Wednesday, September 30, 2020

Notes for a Commonplace Book (28)

Charles Dickens:

I had no thought that night — none, I am quite sure — of what was soon to happen to me. But I have always remembered since that when we had stopped at the garden-gate to look up at the sky, and when we went upon our way, I had for a moment an undefinable impression of myself as being something different from what I then was. I know it was then and there that I had it. I have ever since connected the feeling with that spot and time and with everything associated with that spot and time, to the distant voices in the town, the barking of a dog, and the sound of wheels coming down the miry hill.

Bleak House


Michael Leddy said...

Oh, I remember that passage. What a great novel. Are you rereading? Reading for the first time? Either way, it’s such a feast.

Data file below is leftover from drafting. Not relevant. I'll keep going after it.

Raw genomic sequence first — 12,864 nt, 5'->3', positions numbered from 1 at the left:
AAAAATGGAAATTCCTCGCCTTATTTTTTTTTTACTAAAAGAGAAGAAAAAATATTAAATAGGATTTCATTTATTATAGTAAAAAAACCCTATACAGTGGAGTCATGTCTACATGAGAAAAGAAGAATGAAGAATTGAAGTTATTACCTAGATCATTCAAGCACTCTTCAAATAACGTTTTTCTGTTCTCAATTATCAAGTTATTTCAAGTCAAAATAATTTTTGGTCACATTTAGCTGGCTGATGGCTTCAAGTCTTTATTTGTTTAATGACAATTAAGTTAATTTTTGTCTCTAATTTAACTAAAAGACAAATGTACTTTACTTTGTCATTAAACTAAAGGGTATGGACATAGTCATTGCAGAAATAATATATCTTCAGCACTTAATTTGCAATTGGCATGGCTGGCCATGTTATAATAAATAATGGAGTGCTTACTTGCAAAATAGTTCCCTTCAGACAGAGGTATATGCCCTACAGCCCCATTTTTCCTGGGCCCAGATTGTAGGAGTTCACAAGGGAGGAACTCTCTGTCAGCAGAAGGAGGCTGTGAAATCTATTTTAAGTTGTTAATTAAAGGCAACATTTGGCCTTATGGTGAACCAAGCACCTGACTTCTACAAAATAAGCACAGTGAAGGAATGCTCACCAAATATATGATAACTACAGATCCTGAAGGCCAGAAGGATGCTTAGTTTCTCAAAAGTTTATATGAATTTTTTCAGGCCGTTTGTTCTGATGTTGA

Chris said...

It is a feast. I had read it once before this year, but this time I read the whole thing, then watched the BBC adaptation from a few years ago, and now I'm reading it again from start to finish. It helps with keeping track of the convolutions. (My favorite actor from the BBC cast is Phil Davis, who makes a priceless Smallweed.)

Michael Leddy said...

Yes, the BBC adaptation was terrific.

Elaine and I just began Robertson Davies’s Cornish Trilogy, whose first volume, I’m happy to discover, has two (first-person) narrators.